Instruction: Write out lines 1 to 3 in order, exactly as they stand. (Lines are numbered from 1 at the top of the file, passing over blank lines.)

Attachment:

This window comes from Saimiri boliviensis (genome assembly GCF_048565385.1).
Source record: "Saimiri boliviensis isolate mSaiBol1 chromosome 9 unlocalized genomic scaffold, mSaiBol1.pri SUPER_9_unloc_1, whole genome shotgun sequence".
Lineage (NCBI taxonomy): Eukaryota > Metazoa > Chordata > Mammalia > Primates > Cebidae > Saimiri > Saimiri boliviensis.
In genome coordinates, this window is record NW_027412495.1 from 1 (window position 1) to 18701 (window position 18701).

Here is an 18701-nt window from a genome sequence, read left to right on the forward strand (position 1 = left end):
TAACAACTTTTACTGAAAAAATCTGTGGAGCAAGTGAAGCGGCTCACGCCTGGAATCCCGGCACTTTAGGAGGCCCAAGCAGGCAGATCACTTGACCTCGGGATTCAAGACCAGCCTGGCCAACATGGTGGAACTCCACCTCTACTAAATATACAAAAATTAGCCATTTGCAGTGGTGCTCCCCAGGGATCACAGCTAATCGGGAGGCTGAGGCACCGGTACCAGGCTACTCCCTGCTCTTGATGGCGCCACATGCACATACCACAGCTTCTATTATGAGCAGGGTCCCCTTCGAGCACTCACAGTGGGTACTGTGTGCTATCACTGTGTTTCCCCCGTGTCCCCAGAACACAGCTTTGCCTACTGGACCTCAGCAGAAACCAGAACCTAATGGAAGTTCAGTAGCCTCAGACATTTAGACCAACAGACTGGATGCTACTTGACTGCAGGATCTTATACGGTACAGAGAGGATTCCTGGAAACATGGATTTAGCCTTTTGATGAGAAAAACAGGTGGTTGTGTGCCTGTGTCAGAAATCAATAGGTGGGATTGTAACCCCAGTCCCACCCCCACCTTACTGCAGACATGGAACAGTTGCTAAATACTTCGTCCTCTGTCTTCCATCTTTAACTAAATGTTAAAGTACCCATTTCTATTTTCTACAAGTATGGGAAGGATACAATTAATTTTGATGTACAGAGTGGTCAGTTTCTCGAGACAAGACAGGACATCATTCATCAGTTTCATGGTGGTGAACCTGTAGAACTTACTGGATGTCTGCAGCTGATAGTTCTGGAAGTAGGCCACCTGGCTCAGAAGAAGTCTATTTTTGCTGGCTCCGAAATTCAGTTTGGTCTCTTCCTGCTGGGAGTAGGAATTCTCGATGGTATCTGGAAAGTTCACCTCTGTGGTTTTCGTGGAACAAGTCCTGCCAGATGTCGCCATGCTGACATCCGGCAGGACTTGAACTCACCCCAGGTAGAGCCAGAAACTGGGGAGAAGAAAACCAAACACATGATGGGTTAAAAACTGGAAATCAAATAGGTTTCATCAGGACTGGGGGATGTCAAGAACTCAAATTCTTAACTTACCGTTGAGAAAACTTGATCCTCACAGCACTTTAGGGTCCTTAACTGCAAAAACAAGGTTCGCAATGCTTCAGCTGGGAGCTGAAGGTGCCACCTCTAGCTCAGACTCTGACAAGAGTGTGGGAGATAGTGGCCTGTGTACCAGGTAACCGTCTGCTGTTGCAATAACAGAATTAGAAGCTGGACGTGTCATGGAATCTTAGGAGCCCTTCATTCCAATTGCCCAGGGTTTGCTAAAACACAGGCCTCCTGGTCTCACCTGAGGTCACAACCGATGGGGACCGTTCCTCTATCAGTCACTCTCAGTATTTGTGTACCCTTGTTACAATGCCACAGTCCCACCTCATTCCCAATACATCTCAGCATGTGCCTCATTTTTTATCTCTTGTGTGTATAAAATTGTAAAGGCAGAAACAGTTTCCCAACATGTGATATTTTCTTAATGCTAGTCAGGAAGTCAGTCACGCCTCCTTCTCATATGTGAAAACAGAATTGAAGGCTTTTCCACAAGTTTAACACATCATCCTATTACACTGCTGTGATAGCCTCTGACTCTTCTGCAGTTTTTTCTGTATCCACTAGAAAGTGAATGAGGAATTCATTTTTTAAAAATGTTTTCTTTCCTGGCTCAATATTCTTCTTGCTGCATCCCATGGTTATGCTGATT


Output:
This window comes from Saimiri boliviensis (genome assembly GCF_048565385.1).
Source record: "Saimiri boliviensis isolate mSaiBol1 chromosome 9 unlocalized genomic scaffold, mSaiBol1.pri SUPER_9_unloc_1, whole genome shotgun sequence".
Lineage (NCBI taxonomy): Eukaryota > Metazoa > Chordata > Mammalia > Primates > Cebidae > Saimiri > Saimiri boliviensis.